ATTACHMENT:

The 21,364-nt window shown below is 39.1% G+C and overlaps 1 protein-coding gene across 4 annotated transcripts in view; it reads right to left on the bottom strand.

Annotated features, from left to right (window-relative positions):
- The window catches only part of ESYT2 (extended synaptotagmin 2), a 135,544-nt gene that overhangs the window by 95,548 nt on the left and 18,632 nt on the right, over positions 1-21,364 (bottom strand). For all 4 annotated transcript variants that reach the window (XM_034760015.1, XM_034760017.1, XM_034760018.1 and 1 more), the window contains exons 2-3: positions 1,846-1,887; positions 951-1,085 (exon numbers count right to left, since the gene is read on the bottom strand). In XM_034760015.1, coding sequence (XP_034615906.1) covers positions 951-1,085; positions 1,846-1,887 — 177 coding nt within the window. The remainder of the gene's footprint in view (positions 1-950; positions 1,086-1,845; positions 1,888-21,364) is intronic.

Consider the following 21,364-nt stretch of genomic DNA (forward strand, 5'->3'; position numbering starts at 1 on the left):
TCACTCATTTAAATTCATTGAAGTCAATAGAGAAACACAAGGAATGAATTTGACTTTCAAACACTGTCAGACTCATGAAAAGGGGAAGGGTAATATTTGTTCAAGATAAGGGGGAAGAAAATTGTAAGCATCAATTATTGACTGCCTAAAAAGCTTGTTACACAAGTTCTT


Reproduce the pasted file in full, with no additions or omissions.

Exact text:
The 21,364-nt window shown below is 39.1% G+C and overlaps 1 protein-coding gene across 4 annotated transcripts in view; it reads right to left on the bottom strand.

Annotated features, from left to right (window-relative positions):
- The window catches only part of ESYT2 (extended synaptotagmin 2), a 135,544-nt gene that overhangs the window by 95,548 nt on the left and 18,632 nt on the right, over positions 1-21,364 (bottom strand). For all 4 annotated transcript variants that reach the window (XM_034760015.1, XM_034760017.1, XM_034760018.1 and 1 more), the window contains exons 2-3: positions 1,846-1,887; positions 951-1,085 (exon numbers count right to left, since the gene is read on the bottom strand). In XM_034760015.1, coding sequence (XP_034615906.1) covers positions 951-1,085; positions 1,846-1,887 — 177 coding nt within the window. The remainder of the gene's footprint in view (positions 1-950; positions 1,086-1,845; positions 1,888-21,364) is intronic.

Consider the following 21,364-nt stretch of genomic DNA (forward strand, 5'->3'; position numbering starts at 1 on the left):
TCACTCATTTAAATTCATTGAAGTCAATAGAGAAACACAAGGAATGAATTTGACTTTCAAACACTGTCAGACTCATGAAAAGGGGAAGGGTAATATTTGTTCAAGATAAGGGGGAAGAAAATTGTAAGCATCAATTATTGACTGCCTAAAAAGCTTGTTACACAAGTTCTT